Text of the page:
After a few hours of isolating a bug, I have come up with the following MCVE example to demonstrate the problem I've had:
from b import get_foo_indirectly class Foo: pass if __name__ == '__main__': print("Indirect:", isinstance(get_foo_indirectly(), Foo)) print("Direct:", isinstance(Foo(), Foo))
def get_foo_indirectly(): from a import Foo return Foo()
The expected output of a.py is:
Indirect: True Direct: True
The actual output is:
Indirect: False Direct: True
Moreover, if I create a separate module c.py, the output is as expected:
from a import Foo from b import get_foo_indirectly if __name__ == '__main__': print("Indirect:", isinstance(get_foo_indirectly(), Foo)) print("Direct:", isinstance(Foo(), Foo))
Clearly, the interaction between
isinstance and the import machinery is not behaving quite like I expected it to. It seems like the use of circular imports has bitten me hard. Why? Is this Python's expected behavior?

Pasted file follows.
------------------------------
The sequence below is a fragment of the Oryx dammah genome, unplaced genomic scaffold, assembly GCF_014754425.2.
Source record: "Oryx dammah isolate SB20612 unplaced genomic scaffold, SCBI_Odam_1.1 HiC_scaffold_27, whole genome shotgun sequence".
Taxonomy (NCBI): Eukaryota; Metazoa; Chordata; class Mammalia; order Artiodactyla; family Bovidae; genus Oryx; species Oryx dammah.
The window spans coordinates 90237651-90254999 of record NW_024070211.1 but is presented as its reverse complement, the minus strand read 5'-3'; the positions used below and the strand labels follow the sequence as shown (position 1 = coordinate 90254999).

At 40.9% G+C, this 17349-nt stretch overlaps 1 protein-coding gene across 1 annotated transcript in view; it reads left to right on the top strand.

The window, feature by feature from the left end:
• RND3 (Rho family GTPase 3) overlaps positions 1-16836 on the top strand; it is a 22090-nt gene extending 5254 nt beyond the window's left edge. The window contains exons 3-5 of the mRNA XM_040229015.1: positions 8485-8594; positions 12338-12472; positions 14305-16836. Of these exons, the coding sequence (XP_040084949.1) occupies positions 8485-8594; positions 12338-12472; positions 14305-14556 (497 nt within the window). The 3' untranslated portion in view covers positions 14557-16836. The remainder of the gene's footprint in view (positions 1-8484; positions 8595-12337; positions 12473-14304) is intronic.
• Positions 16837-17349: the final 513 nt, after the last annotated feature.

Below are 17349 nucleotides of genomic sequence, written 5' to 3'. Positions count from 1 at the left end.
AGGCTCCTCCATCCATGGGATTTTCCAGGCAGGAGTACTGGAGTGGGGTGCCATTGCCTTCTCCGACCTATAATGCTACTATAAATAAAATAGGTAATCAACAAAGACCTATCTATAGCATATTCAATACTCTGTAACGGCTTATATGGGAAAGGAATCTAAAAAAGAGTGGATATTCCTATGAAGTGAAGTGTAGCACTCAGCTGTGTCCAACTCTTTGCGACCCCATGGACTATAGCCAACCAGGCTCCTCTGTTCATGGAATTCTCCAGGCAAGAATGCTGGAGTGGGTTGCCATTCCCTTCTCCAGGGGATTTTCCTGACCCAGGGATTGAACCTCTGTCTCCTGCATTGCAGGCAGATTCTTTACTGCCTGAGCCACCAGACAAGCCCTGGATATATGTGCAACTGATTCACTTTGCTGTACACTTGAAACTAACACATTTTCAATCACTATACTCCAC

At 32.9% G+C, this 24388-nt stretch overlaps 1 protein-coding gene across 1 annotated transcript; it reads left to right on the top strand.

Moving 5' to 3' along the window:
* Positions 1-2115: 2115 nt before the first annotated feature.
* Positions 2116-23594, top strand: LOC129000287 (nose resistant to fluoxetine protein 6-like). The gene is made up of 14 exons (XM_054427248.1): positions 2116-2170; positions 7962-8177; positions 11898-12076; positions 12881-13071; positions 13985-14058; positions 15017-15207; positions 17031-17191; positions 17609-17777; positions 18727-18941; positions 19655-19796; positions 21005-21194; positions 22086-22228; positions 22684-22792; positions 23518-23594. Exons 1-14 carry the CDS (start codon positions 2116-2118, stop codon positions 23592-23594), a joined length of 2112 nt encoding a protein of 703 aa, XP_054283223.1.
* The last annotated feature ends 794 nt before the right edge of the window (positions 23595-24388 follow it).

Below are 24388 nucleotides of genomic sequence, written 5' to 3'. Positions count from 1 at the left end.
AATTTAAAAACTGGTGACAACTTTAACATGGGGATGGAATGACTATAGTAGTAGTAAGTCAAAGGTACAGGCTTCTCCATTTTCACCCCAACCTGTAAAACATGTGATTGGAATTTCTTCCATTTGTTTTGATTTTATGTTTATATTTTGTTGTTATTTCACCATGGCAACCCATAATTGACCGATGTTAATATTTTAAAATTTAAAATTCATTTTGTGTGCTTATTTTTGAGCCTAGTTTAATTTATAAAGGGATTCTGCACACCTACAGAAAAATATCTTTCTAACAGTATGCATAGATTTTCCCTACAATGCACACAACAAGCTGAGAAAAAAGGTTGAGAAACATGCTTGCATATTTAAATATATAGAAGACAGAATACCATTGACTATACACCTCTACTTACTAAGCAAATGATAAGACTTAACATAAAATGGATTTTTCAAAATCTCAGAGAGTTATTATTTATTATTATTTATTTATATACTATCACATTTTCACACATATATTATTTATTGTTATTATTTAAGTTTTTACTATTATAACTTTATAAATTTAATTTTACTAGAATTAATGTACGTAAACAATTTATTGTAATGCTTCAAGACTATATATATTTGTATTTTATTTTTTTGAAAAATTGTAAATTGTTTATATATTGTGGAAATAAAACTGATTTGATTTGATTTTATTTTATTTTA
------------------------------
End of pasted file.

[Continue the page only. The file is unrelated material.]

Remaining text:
Note that this is very oversimplified of the actual context in which I encountered this behavior; modules a and b were both large modules, and b was separated because it had a distinct purpose from a. Now that I've seen the consequences of circular imports, I will probably combine them, perhaps relegating some of the long-winded behavior in b.
When you run a Python script it automatically assumes the name
__main__. At the time you imported
b.py Python assumed the usual module name (i.e. the name of the file), and at runtime Python changed to
__main__ because it's the entry point script; so, it's like the
Foo class was declared in two different places: the
__main__ module and the
You're then comparing an instance of
a.Foo (created inside
This was already discussed here.
If you need to do circular imports, don't put the entry point script in the loop. This way you avoid this --very consusing-- behaviour of Python.